“You think people are reading your stories at great length and clipping them … but for most people, they’re reading it quickly and they’re using it to wrap their compost in at the end of the day,” comments Boomer.

Journalists sometimes forget that many people outside of the news business don’t have time to read everything they have written, adds Boomer, who stresses that “the length of a story is no measure of its quality.”

Across town at the Chronicle Herald headquarters, Duffy expresses a strong dislike for such short stories.

“It follows the trend towards small news, sound bites. When I read it, it leaves me wanting more,” he explains. He argues that Metro’s local coverage is not as wide-ranging as a regular newspaper, and the audience it targets with its short stories has a much longer attention span.

“If I thought that young people really had the attention span of a monkey or a squirrel, I’d shoot myself,” he says. Duffy thinks Metro insults young people by assuming they cannot absorb in-depth news coverage.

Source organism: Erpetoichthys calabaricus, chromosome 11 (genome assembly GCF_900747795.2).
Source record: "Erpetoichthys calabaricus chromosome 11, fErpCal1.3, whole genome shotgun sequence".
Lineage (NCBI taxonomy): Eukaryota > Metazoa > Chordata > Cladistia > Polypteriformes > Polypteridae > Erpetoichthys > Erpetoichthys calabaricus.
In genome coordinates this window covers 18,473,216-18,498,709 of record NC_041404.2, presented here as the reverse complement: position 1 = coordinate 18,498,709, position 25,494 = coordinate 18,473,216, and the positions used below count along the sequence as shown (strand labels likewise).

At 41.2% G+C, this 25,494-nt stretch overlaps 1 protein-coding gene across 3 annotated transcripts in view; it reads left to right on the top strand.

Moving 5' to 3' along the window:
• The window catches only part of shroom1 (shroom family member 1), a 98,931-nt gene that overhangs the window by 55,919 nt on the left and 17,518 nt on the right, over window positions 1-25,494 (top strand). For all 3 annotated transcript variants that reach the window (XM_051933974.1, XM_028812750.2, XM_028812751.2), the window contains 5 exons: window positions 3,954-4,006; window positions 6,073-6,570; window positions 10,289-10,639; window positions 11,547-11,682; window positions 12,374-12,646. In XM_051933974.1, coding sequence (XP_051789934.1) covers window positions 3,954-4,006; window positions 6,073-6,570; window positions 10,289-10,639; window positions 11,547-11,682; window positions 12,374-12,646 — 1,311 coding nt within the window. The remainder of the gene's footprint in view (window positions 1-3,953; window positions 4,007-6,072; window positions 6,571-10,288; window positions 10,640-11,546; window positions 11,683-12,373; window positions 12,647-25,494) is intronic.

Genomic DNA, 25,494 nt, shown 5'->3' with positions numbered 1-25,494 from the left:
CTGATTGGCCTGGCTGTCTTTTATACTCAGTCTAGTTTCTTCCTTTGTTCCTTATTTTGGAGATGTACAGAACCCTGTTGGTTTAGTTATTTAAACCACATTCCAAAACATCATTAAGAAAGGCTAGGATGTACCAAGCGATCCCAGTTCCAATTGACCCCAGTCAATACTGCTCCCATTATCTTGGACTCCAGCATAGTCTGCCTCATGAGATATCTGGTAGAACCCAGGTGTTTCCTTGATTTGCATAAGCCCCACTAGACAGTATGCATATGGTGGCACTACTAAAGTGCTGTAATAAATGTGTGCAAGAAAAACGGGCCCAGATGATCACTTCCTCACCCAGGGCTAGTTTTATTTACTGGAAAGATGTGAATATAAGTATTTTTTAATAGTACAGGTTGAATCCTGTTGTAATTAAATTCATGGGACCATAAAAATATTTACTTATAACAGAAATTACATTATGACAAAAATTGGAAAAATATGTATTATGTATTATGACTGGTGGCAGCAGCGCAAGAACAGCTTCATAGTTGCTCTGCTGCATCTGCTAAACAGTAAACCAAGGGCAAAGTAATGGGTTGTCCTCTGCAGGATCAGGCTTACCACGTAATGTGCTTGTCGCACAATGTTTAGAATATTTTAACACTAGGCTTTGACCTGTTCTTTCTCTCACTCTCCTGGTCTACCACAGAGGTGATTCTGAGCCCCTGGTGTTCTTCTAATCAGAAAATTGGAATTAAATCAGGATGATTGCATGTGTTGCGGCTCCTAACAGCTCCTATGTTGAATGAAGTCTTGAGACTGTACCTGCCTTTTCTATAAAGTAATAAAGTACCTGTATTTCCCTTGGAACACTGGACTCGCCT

Leger heartily agrees with Duffy.

“If Metro actually says that, then that’s a really stupid thing to say because younger people … want to know what’s going on in their environment, they have similar pre-occupations,” he says.

But Leger is more concerned with the effect the popularity of Metro’s fast news has on Halifax and other newspaper markets. He says that as part of a multinational, globalised corporate structure that exploits newspaper markets, Metro commoditises news. Newspapers, he says, are supposed to reflect the culture and identity of the area.

“How can that be reflected in a newspaper like the Metro, with no roots here and is just an advertising vehicle for a multinational corporation based in Europe?” asks Leger.

He adds that if Haligonians were to only read Metro to get their news, they would miss out on a lot of news that he considers to be identity issues, such as local arts and culture. Leger feels that Metro only diminishes the respect people have for news organisations.